· Cut away skin and fat from then try baking, grilling or roasting instead of frying in fat or oil.
Nuts and seeds: 4 to 5 servings a week
Almonds, sunflower seeds, kidney beans, peas and lentils are good sources of magnesium, potassium and protein. Serving sizes are small and are intended to be consumed only a few times a week because these foods are high in calories. Examples of one serving include 1/3 cup nuts, 2 tablespoons seeds, or 1/2 cup cooked beans or peas.
· Soybean-based products, such as tofu and tempeh, can be a good alternative to meat because they contain all of the amino acids your body needs to make a complete protein.
Fats and oils: 2 to 3 servings a day
Fat helps your body absorb essential vitamins and helps your body's immune system. But too much fat increases your risk of heart disease, diabetes and obesity. The DASH diet strives for a healthy balance by limiting total fat to less than 30 percent of daily calories from fat, with a focus on the healthier monounsaturated fats.
Examples of one serving include 1 teaspoon soft margarine, 1 tablespoon mayonnaise or 2 tablespoons salad dressing.
· Butter, meat, cheese, whole milk, cream and eggs along with foods made from lard, solid shortenings, and palm and coconut oils has saturated fat that increases your risk of heart disease and stroke. DASH helps keep your daily saturated fat to less than 6 percent of your total calories by limiting use of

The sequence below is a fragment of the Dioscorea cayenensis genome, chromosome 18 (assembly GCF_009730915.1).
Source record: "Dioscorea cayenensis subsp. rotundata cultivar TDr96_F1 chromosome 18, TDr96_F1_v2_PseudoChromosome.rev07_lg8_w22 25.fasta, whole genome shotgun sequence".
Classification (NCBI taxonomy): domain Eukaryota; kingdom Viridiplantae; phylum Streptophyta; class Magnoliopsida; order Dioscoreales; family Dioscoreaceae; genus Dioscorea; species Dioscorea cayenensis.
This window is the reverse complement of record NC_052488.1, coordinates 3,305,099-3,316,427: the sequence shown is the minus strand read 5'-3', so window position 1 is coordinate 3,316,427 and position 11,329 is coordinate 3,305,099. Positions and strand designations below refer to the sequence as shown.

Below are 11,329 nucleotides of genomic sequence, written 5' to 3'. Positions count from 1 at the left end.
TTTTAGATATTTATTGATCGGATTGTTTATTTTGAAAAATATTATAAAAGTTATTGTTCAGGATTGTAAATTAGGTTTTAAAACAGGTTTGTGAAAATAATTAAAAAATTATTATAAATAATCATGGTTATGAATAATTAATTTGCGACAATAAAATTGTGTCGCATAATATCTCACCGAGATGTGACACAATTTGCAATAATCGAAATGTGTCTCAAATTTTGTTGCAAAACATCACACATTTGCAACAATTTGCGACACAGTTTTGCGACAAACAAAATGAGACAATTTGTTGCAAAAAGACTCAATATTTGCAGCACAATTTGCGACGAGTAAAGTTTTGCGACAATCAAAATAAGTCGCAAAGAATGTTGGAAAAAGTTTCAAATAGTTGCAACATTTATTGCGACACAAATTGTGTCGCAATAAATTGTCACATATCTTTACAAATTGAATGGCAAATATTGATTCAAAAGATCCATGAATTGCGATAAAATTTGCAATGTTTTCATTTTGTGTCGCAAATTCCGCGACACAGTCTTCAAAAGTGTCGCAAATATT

· Avoid processed foods as crackers, baked goods and fried items which has high trans fat.
Sweets: 5 servings or fewer a week
You don't have to totally stop sweets entirely, just go easy on them. Examples of one serving include 1 tablespoon sugar, jelly or jam, 1/2 cup sorbet, or 1 cup lemonade.
· When you eat sweets, choose those that are fat-free or low-fat, such as sorbets, fruit ices, jelly beans or low-fat cookies.
· It's OK to swap a diet cola for a regular cola and artificial sweeteners for the normal sugar but we still must take them sensibly.
· Cut back on added sugar.
Salts: To limit to less than 2,300 mg a day
Too much salt cause water retention and contribute to high blood pressure. It is recommended to keep daily sodium intake to less than 2,300 mg a day. Some group of people might need even lower intake.
Moderate aerobic exercise includes activities such as brisk walking, swimming and mowing the lawn.
Vigorous aerobic exercise includes activities such as running and aerobic dancing.
Strength training can include use of weight machines, your own body weight, resistance tubing, resistance paddles in the water, or activities such as rock climbing.
As a general goal, aim for at least 30 minutes of physical activity every day. But even brief bouts of activity offer benefits. For instance, if you can't fit in one 30-minute walk, try three 10-minute walks instead.
3.Diet pills and surgery
Diet pills and surgery when combined with a healthy diet and physical activity can help with weight loss. But diet pills and surgery are not for everyone.
Talk with your doctor about whether diet pills or surgery could help you lose weight. Your doctor will also counsel you about the lifestyle changes you'll need to make to be successful over the long term.
Although you can find diet pills and supplements at the pharmacy, supermarket and online, none has been proved effective. Infect some can dangerous. Talk with your doctor before taking any diet pills or supplements.
Dr Lee Chong Han
(Resources:Mayo Clinic and WHO)